It’s complicated. Something I used to see quite often on the status updates of people on Facebook. It seems that it was also a film about life, love and convoluted relationships. No wonder some people can say “I am my own Grandpa”!
Like it or not, we seem to have the habit of making things complicated as time goes on. Well, do leaders make things simple or explain things as they get complicated? Perhaps that’s a measure of “entrepreneurship” and “intrapreneurship” versus “entropy-neurship”. Which have you found yourself doing more of? Intuitively, we would think that it would be best if leaders could make things plain and simple instead of conjuring up complicated processes and having us sit through lengthy explanations so that we can be “up to speed” on the new process, for example. But simplicity seems to leave us to struggle in perplexity in the wake of increasing complexity.
Do we like to complicate things?
The short answer is yes. Just think about the use of jargon. Here, I am referring to the use of words, terms and/ or phrases that most people would not recognize during normal social intercourse.
There is a place for the use of words, terms or phrases that mean something specific in fields that created them. This is so in particularly the medical and engineering professions, although I am sure it is not exclusive to these two. For example, we might ask why a doctor has to say something like “gastroenteritis”, when we would have called it a stomachache. Well, “gastroenteritis” refers to inflammation in the stomach and intestines and is one reason for pain. “Stomachache” is a pain in the abdomen which could be caused by inflammation, stones, intussusception (telescoping of one portion of the intestine into another), or any one of a whole range of conditions. So, jargon may actually be necessary in some fields of human endeavour, if only to enable greater specificity. You would not want your pituitary gland mistaken for your pineal gland, and vice versa!
No, here I am referring to using language that others could not reasonably be assumed to understand in order to give the impression of exclusiveness, or of being in the “in” group or other such popular banality. Have you ever belonged to such a group?
Language is not the only thing we like to complicate. Procedures and processes are another two that we seem to like making more and more complex. This seems to be the case in the HR and “back-end” units of many companies, and is a great affliction to all the rest. Is it because many companies have relegated such vital aspects of their business to the “back-end” that those who have to work in the bowels of such companies feel unappreciated and therefore manufacture such unwieldy procedures to spite the rest? What do you think? I also think that if we are not able to explain our work or our ideas to others in layman terms, it indicates that we do not really understand what we are doing. Something to ponder on. As a leader, are you able to simplify things for your people?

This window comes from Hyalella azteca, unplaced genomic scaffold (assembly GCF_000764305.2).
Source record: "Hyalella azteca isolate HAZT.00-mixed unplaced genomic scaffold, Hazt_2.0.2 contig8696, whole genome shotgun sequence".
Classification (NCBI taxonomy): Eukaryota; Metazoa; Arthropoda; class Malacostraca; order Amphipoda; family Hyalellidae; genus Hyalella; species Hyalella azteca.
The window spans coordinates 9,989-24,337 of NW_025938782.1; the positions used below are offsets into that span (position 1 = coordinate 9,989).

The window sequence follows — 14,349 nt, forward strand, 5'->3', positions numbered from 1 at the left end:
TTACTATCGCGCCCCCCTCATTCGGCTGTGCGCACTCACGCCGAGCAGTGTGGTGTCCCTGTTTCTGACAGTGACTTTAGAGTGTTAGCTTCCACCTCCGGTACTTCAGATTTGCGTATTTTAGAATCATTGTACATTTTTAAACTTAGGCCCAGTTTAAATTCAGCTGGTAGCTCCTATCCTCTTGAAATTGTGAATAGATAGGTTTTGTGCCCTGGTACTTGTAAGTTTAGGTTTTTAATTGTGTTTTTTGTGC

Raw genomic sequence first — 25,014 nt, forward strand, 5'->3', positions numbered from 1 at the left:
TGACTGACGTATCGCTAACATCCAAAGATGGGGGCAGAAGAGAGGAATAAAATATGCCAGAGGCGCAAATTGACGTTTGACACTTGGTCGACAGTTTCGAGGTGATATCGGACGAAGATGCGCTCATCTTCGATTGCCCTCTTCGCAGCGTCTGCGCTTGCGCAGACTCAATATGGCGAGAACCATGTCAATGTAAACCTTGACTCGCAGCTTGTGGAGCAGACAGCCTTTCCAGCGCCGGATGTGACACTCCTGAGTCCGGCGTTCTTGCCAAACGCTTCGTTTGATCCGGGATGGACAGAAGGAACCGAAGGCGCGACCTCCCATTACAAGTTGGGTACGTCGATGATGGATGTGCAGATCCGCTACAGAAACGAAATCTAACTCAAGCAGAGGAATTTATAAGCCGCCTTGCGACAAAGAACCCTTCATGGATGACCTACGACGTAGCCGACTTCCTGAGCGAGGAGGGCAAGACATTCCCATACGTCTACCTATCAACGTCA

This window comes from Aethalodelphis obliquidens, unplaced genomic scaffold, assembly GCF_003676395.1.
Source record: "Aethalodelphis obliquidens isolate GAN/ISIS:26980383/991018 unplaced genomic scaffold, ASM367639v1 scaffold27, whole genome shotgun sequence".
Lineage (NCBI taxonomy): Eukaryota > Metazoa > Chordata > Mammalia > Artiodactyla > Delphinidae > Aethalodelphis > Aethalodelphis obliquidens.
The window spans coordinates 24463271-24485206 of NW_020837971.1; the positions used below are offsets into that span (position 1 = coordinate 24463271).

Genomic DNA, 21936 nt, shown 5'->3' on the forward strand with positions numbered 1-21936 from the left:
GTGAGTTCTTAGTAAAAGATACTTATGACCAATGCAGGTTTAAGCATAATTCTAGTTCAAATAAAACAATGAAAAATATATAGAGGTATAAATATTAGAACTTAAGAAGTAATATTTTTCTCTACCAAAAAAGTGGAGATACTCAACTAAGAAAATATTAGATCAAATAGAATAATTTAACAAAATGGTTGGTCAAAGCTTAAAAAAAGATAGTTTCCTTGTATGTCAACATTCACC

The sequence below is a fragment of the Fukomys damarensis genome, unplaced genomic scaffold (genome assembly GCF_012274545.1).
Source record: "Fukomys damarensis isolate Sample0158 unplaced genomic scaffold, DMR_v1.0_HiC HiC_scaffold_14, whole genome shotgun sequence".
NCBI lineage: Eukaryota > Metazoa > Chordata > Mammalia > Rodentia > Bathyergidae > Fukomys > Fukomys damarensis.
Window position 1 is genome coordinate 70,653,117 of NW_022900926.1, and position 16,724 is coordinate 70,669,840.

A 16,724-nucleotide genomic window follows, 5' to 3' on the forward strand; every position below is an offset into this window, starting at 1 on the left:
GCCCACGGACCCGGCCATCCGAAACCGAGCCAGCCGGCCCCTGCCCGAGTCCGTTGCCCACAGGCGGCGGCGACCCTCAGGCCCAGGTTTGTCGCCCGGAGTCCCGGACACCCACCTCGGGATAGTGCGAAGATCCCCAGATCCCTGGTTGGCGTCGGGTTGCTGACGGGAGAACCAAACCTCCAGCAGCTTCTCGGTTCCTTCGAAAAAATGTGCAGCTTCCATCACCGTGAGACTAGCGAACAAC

Simplicity is often undergirded by an amazing complexity.
Do you agree? Let me illustrate. When you walk across the room, or anywhere else, do you think about walking? No, you just walk. Walking is so simple, we don’t have to think about it. Well, that means that constructing and programming a robot to walk like a human being ought to be simple enough. Is it? Have you tried your hand at robotics? I haven’t, but what I hear is that, while making a robot walk is relatively simple, getting a robot to duplicate how a human walks is another thing altogether. When we walk, there are literally trillions of nerve signals flashing back and forth, keeping us balanced, keeping us safe, keeping us focused even when we’re not, and I’m sure that’s not all!
What about “fly-by-wire“? This refers to enhancement of flight controls via an electronic interface. It simplifies flying the aircraft. In fact, flying a commercial jetliner these days has been made so simple that aircraft can literally take off, fly to their destinations and land on their own without the pilot having to do anything. The flying itself has been made simple. The supporting infrastructure is incredibly complex. Or just think about seeing with your eyes. Simple, isn’t it? And yet our eyes are still making scientists dumbfounded as they discover more and more about it. The complexity is so great that some scientists have even said that the eye is wrongly wired to the brain!
As a leader, are you able and willing to grasp the vast complexities that come with the territory and making it simple for those you lead?
“Irreducible complexity” describes a system in which the removal of any single component would render the system inoperable. In other words, you cannot simplify the system any more, otherwise it will not work. A simple lever system needs a load, a rigid beam, a force and a fulcrum. Take away any of those components and you do not have a working lever. Of course, the fulcrum needs something to stand on, and that something is usually the planet we live on. Sometimes, we need to understand that certain complex things may not be able to be simplified further. What we can do is to explain things to our people in ways that make it easy for them to grasp.
Is it complicated?
Well, you be the judge of that. Challenge yourself! Find something complicated and unwieldy and set your hand to simplifying it for the benefit of everyone. Make sure it’s within your bailiwick. And if you don’t know what “bailiwick“ means, look it up. It’s not complicated. On the contrary, it’s simplicated!
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